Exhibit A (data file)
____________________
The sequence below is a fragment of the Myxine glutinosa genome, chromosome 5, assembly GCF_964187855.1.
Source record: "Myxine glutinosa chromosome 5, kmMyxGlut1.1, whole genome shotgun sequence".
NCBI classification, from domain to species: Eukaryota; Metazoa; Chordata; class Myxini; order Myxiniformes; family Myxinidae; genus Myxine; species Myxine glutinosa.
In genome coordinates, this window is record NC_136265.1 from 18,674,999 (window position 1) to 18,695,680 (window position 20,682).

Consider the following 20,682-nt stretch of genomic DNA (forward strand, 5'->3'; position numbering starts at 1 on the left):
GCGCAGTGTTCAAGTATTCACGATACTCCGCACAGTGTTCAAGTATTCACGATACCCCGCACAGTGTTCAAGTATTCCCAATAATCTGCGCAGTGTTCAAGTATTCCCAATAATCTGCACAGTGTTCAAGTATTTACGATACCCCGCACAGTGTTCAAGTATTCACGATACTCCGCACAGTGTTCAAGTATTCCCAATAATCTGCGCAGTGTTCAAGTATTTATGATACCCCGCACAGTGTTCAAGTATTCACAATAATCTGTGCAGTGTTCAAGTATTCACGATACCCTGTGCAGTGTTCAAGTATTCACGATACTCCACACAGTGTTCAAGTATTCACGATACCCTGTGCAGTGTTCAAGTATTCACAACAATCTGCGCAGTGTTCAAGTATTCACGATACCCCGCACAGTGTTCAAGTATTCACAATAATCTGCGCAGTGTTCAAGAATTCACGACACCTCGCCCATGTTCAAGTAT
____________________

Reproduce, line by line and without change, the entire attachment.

The sequence below is a fragment of the Myxine glutinosa genome, chromosome 5, assembly GCF_964187855.1.
Source record: "Myxine glutinosa chromosome 5, kmMyxGlut1.1, whole genome shotgun sequence".
NCBI classification, from domain to species: Eukaryota; Metazoa; Chordata; class Myxini; order Myxiniformes; family Myxinidae; genus Myxine; species Myxine glutinosa.
In genome coordinates, this window is record NC_136265.1 from 18,674,999 (window position 1) to 18,695,680 (window position 20,682).

Consider the following 20,682-nt stretch of genomic DNA (forward strand, 5'->3'; position numbering starts at 1 on the left):
GCGCAGTGTTCAAGTATTCACGATACTCCGCACAGTGTTCAAGTATTCACGATACCCCGCACAGTGTTCAAGTATTCCCAATAATCTGCGCAGTGTTCAAGTATTCCCAATAATCTGCACAGTGTTCAAGTATTTACGATACCCCGCACAGTGTTCAAGTATTCACGATACTCCGCACAGTGTTCAAGTATTCCCAATAATCTGCGCAGTGTTCAAGTATTTATGATACCCCGCACAGTGTTCAAGTATTCACAATAATCTGTGCAGTGTTCAAGTATTCACGATACCCTGTGCAGTGTTCAAGTATTCACGATACTCCACACAGTGTTCAAGTATTCACGATACCCTGTGCAGTGTTCAAGTATTCACAACAATCTGCGCAGTGTTCAAGTATTCACGATACCCCGCACAGTGTTCAAGTATTCACAATAATCTGCGCAGTGTTCAAGAATTCACGACACCTCGCCCATGTTCAAGTAT